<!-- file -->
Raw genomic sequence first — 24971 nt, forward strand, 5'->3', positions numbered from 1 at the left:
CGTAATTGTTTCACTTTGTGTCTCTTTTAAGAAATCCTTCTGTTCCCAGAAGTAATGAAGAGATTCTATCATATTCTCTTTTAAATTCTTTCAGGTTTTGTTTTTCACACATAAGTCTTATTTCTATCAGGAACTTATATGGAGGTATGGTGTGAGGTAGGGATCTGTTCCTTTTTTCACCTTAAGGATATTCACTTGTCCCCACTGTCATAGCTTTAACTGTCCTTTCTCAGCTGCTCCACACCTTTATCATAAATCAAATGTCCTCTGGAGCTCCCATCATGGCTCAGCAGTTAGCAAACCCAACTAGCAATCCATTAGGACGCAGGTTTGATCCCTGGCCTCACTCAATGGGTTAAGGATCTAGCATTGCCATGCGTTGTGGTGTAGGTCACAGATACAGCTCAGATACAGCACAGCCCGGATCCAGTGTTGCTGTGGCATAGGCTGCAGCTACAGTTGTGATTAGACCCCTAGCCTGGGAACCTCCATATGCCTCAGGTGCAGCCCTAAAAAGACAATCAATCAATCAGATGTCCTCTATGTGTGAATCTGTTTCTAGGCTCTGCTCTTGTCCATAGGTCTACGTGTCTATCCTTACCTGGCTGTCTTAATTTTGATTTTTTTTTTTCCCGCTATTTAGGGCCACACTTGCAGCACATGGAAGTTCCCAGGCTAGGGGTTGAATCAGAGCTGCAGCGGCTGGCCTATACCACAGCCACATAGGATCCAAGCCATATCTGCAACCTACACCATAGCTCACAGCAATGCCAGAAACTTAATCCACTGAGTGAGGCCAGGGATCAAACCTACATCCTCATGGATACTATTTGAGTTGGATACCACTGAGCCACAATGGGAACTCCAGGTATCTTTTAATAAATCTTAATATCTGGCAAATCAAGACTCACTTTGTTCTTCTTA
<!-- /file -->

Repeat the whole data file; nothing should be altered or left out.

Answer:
Raw genomic sequence first — 24971 nt, forward strand, 5'->3', positions numbered from 1 at the left:
CGTAATTGTTTCACTTTGTGTCTCTTTTAAGAAATCCTTCTGTTCCCAGAAGTAATGAAGAGATTCTATCATATTCTCTTTTAAATTCTTTCAGGTTTTGTTTTTCACACATAAGTCTTATTTCTATCAGGAACTTATATGGAGGTATGGTGTGAGGTAGGGATCTGTTCCTTTTTTCACCTTAAGGATATTCACTTGTCCCCACTGTCATAGCTTTAACTGTCCTTTCTCAGCTGCTCCACACCTTTATCATAAATCAAATGTCCTCTGGAGCTCCCATCATGGCTCAGCAGTTAGCAAACCCAACTAGCAATCCATTAGGACGCAGGTTTGATCCCTGGCCTCACTCAATGGGTTAAGGATCTAGCATTGCCATGCGTTGTGGTGTAGGTCACAGATACAGCTCAGATACAGCACAGCCCGGATCCAGTGTTGCTGTGGCATAGGCTGCAGCTACAGTTGTGATTAGACCCCTAGCCTGGGAACCTCCATATGCCTCAGGTGCAGCCCTAAAAAGACAATCAATCAATCAGATGTCCTCTATGTGTGAATCTGTTTCTAGGCTCTGCTCTTGTCCATAGGTCTACGTGTCTATCCTTACCTGGCTGTCTTAATTTTGATTTTTTTTTTTCCCGCTATTTAGGGCCACACTTGCAGCACATGGAAGTTCCCAGGCTAGGGGTTGAATCAGAGCTGCAGCGGCTGGCCTATACCACAGCCACATAGGATCCAAGCCATATCTGCAACCTACACCATAGCTCACAGCAATGCCAGAAACTTAATCCACTGAGTGAGGCCAGGGATCAAACCTACATCCTCATGGATACTATTTGAGTTGGATACCACTGAGCCACAATGGGAACTCCAGGTATCTTTTAATAAATCTTAATATCTGGCAAATCAAGACTCACTTTGTTCTTCTTA